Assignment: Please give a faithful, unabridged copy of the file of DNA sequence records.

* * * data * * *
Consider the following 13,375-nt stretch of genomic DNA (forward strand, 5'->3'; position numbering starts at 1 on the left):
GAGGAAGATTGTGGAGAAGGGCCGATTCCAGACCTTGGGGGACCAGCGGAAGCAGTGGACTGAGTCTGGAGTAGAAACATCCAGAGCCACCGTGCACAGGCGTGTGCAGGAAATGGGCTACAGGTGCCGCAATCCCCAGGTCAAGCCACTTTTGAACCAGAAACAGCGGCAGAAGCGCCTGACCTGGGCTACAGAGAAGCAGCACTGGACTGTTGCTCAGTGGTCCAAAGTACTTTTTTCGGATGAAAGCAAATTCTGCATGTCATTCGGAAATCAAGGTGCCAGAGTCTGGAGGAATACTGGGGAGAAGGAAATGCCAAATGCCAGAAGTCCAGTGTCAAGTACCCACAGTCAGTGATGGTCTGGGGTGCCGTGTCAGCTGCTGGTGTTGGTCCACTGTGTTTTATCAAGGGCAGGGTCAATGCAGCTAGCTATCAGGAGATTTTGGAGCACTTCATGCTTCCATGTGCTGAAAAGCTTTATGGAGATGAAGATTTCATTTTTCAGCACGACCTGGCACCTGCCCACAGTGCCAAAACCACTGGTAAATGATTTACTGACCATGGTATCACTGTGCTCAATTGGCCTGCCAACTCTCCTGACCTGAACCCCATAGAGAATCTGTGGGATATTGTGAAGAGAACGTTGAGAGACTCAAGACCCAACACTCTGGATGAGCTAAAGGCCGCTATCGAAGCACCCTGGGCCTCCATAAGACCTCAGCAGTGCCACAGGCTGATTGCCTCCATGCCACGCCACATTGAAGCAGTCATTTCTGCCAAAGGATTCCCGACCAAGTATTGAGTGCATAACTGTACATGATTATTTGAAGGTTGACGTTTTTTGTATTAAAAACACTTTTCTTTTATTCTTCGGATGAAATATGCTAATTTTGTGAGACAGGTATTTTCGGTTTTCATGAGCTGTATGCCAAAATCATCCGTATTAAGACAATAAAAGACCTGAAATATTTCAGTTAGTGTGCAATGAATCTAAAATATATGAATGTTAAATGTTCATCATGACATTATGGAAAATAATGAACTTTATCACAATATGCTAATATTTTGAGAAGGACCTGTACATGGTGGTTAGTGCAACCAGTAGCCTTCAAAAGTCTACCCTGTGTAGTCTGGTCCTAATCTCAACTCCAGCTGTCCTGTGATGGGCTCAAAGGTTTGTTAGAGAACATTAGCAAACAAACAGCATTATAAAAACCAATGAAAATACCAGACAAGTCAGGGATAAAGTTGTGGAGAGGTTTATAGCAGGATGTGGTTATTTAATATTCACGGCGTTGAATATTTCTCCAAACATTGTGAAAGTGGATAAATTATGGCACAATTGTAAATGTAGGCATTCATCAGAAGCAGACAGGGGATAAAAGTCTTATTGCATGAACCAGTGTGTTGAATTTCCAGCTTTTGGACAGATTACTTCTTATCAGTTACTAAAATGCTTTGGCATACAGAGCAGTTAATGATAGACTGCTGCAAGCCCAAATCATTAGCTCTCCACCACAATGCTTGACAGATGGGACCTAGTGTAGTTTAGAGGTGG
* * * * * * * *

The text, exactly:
Consider the following 13,375-nt stretch of genomic DNA (forward strand, 5'->3'; position numbering starts at 1 on the left):
GAGGAAGATTGTGGAGAAGGGCCGATTCCAGACCTTGGGGGACCAGCGGAAGCAGTGGACTGAGTCTGGAGTAGAAACATCCAGAGCCACCGTGCACAGGCGTGTGCAGGAAATGGGCTACAGGTGCCGCAATCCCCAGGTCAAGCCACTTTTGAACCAGAAACAGCGGCAGAAGCGCCTGACCTGGGCTACAGAGAAGCAGCACTGGACTGTTGCTCAGTGGTCCAAAGTACTTTTTTCGGATGAAAGCAAATTCTGCATGTCATTCGGAAATCAAGGTGCCAGAGTCTGGAGGAATACTGGGGAGAAGGAAATGCCAAATGCCAGAAGTCCAGTGTCAAGTACCCACAGTCAGTGATGGTCTGGGGTGCCGTGTCAGCTGCTGGTGTTGGTCCACTGTGTTTTATCAAGGGCAGGGTCAATGCAGCTAGCTATCAGGAGATTTTGGAGCACTTCATGCTTCCATGTGCTGAAAAGCTTTATGGAGATGAAGATTTCATTTTTCAGCACGACCTGGCACCTGCCCACAGTGCCAAAACCACTGGTAAATGATTTACTGACCATGGTATCACTGTGCTCAATTGGCCTGCCAACTCTCCTGACCTGAACCCCATAGAGAATCTGTGGGATATTGTGAAGAGAACGTTGAGAGACTCAAGACCCAACACTCTGGATGAGCTAAAGGCCGCTATCGAAGCACCCTGGGCCTCCATAAGACCTCAGCAGTGCCACAGGCTGATTGCCTCCATGCCACGCCACATTGAAGCAGTCATTTCTGCCAAAGGATTCCCGACCAAGTATTGAGTGCATAACTGTACATGATTATTTGAAGGTTGACGTTTTTTGTATTAAAAACACTTTTCTTTTATTCTTCGGATGAAATATGCTAATTTTGTGAGACAGGTATTTTCGGTTTTCATGAGCTGTATGCCAAAATCATCCGTATTAAGACAATAAAAGACCTGAAATATTTCAGTTAGTGTGCAATGAATCTAAAATATATGAATGTTAAATGTTCATCATGACATTATGGAAAATAATGAACTTTATCACAATATGCTAATATTTTGAGAAGGACCTGTACATGGTGGTTAGTGCAACCAGTAGCCTTCAAAAGTCTACCCTGTGTAGTCTGGTCCTAATCTCAACTCCAGCTGTCCTGTGATGGGCTCAAAGGTTTGTTAGAGAACATTAGCAAACAAACAGCATTATAAAAACCAATGAAAATACCAGACAAGTCAGGGATAAAGTTGTGGAGAGGTTTATAGCAGGATGTGGTTATTTAATATTCACGGCGTTGAATATTTCTCCAAACATTGTGAAAGTGGATAAATTATGGCACAATTGTAAATGTAGGCATTCATCAGAAGCAGACAGGGGATAAAAGTCTTATTGCATGAACCAGTGTGTTGAATTTCCAGCTTTTGGACAGATTACTTCTTATCAGTTACTAAAATGCTTTGGCATACAGAGCAGTTAATGATAGACTGCTGCAAGCCCAAATCATTAGCTCTCCACCACAATGCTTGACAGATGGGACCTAGTGTAGTTTAGAGGTGG